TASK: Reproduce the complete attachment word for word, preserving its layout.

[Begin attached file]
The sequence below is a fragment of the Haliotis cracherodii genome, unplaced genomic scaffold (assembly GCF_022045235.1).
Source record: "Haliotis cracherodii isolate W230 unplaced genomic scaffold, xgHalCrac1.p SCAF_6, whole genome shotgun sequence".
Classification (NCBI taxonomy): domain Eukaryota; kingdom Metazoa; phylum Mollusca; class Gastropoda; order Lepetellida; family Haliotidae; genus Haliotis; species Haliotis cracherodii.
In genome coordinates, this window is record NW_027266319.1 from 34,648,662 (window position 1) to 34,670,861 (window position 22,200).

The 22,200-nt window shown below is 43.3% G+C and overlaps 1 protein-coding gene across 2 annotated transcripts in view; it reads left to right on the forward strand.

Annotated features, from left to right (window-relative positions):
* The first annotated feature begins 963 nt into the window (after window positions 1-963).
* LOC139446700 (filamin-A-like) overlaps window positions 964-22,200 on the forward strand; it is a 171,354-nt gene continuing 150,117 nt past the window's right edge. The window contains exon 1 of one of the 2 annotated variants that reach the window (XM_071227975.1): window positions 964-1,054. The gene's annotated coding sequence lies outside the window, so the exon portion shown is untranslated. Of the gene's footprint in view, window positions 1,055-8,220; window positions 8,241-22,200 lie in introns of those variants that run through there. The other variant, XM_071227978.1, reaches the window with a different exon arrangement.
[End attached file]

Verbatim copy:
The sequence below is a fragment of the Haliotis cracherodii genome, unplaced genomic scaffold (assembly GCF_022045235.1).
Source record: "Haliotis cracherodii isolate W230 unplaced genomic scaffold, xgHalCrac1.p SCAF_6, whole genome shotgun sequence".
Classification (NCBI taxonomy): domain Eukaryota; kingdom Metazoa; phylum Mollusca; class Gastropoda; order Lepetellida; family Haliotidae; genus Haliotis; species Haliotis cracherodii.
In genome coordinates, this window is record NW_027266319.1 from 34,648,662 (window position 1) to 34,670,861 (window position 22,200).

The 22,200-nt window shown below is 43.3% G+C and overlaps 1 protein-coding gene across 2 annotated transcripts in view; it reads left to right on the forward strand.

Annotated features, from left to right (window-relative positions):
* The first annotated feature begins 963 nt into the window (after window positions 1-963).
* LOC139446700 (filamin-A-like) overlaps window positions 964-22,200 on the forward strand; it is a 171,354-nt gene continuing 150,117 nt past the window's right edge. The window contains exon 1 of one of the 2 annotated variants that reach the window (XM_071227975.1): window positions 964-1,054. The gene's annotated coding sequence lies outside the window, so the exon portion shown is untranslated. Of the gene's footprint in view, window positions 1,055-8,220; window positions 8,241-22,200 lie in introns of those variants that run through there. The other variant, XM_071227978.1, reaches the window with a different exon arrangement.